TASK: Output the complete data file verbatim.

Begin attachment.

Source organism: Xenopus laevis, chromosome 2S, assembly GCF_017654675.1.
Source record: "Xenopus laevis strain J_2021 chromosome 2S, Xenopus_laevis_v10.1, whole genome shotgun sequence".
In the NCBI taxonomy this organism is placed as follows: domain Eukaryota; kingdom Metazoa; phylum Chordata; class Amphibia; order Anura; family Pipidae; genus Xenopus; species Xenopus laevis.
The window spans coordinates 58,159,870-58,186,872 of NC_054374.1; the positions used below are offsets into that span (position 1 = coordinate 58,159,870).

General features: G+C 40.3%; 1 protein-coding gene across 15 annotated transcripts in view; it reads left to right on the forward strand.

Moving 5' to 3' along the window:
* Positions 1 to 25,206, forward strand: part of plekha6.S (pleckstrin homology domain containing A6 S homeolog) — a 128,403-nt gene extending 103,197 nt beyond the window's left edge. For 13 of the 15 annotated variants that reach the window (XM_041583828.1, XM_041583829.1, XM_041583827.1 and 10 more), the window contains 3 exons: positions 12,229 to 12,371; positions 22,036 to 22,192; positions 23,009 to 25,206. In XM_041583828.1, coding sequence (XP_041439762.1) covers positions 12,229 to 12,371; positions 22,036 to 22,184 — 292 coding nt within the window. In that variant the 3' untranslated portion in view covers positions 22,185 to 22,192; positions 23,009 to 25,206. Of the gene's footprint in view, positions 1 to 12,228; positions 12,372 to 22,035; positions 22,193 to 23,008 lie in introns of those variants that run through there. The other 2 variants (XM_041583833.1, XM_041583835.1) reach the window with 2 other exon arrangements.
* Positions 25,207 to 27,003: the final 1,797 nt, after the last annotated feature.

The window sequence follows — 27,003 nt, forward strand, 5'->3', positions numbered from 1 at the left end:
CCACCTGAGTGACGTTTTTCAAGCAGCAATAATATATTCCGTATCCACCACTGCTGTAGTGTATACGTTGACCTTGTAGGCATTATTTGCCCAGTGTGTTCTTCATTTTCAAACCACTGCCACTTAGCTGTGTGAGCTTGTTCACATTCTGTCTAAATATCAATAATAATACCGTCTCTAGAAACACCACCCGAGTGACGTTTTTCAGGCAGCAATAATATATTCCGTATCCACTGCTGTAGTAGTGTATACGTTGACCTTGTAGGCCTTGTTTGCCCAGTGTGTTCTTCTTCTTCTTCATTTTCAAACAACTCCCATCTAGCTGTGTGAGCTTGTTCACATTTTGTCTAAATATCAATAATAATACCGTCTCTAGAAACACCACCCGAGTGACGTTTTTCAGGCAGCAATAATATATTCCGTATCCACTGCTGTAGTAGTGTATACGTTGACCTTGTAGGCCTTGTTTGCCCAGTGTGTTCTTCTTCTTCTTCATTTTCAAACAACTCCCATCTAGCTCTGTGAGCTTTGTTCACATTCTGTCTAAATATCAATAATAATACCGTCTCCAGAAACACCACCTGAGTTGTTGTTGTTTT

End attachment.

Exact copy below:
Source organism: Xenopus laevis, chromosome 2S, assembly GCF_017654675.1.
Source record: "Xenopus laevis strain J_2021 chromosome 2S, Xenopus_laevis_v10.1, whole genome shotgun sequence".
In the NCBI taxonomy this organism is placed as follows: domain Eukaryota; kingdom Metazoa; phylum Chordata; class Amphibia; order Anura; family Pipidae; genus Xenopus; species Xenopus laevis.
The window spans coordinates 58,159,870-58,186,872 of NC_054374.1; the positions used below are offsets into that span (position 1 = coordinate 58,159,870).

General features: G+C 40.3%; 1 protein-coding gene across 15 annotated transcripts in view; it reads left to right on the forward strand.

Moving 5' to 3' along the window:
* Positions 1 to 25,206, forward strand: part of plekha6.S (pleckstrin homology domain containing A6 S homeolog) — a 128,403-nt gene extending 103,197 nt beyond the window's left edge. For 13 of the 15 annotated variants that reach the window (XM_041583828.1, XM_041583829.1, XM_041583827.1 and 10 more), the window contains 3 exons: positions 12,229 to 12,371; positions 22,036 to 22,192; positions 23,009 to 25,206. In XM_041583828.1, coding sequence (XP_041439762.1) covers positions 12,229 to 12,371; positions 22,036 to 22,184 — 292 coding nt within the window. In that variant the 3' untranslated portion in view covers positions 22,185 to 22,192; positions 23,009 to 25,206. Of the gene's footprint in view, positions 1 to 12,228; positions 12,372 to 22,035; positions 22,193 to 23,008 lie in introns of those variants that run through there. The other 2 variants (XM_041583833.1, XM_041583835.1) reach the window with 2 other exon arrangements.
* Positions 25,207 to 27,003: the final 1,797 nt, after the last annotated feature.

The window sequence follows — 27,003 nt, forward strand, 5'->3', positions numbered from 1 at the left end:
CCACCTGAGTGACGTTTTTCAAGCAGCAATAATATATTCCGTATCCACCACTGCTGTAGTGTATACGTTGACCTTGTAGGCATTATTTGCCCAGTGTGTTCTTCATTTTCAAACCACTGCCACTTAGCTGTGTGAGCTTGTTCACATTCTGTCTAAATATCAATAATAATACCGTCTCTAGAAACACCACCCGAGTGACGTTTTTCAGGCAGCAATAATATATTCCGTATCCACTGCTGTAGTAGTGTATACGTTGACCTTGTAGGCCTTGTTTGCCCAGTGTGTTCTTCTTCTTCTTCATTTTCAAACAACTCCCATCTAGCTGTGTGAGCTTGTTCACATTTTGTCTAAATATCAATAATAATACCGTCTCTAGAAACACCACCCGAGTGACGTTTTTCAGGCAGCAATAATATATTCCGTATCCACTGCTGTAGTAGTGTATACGTTGACCTTGTAGGCCTTGTTTGCCCAGTGTGTTCTTCTTCTTCTTCATTTTCAAACAACTCCCATCTAGCTCTGTGAGCTTTGTTCACATTCTGTCTAAATATCAATAATAATACCGTCTCCAGAAACACCACCTGAGTTGTTGTTGTTTT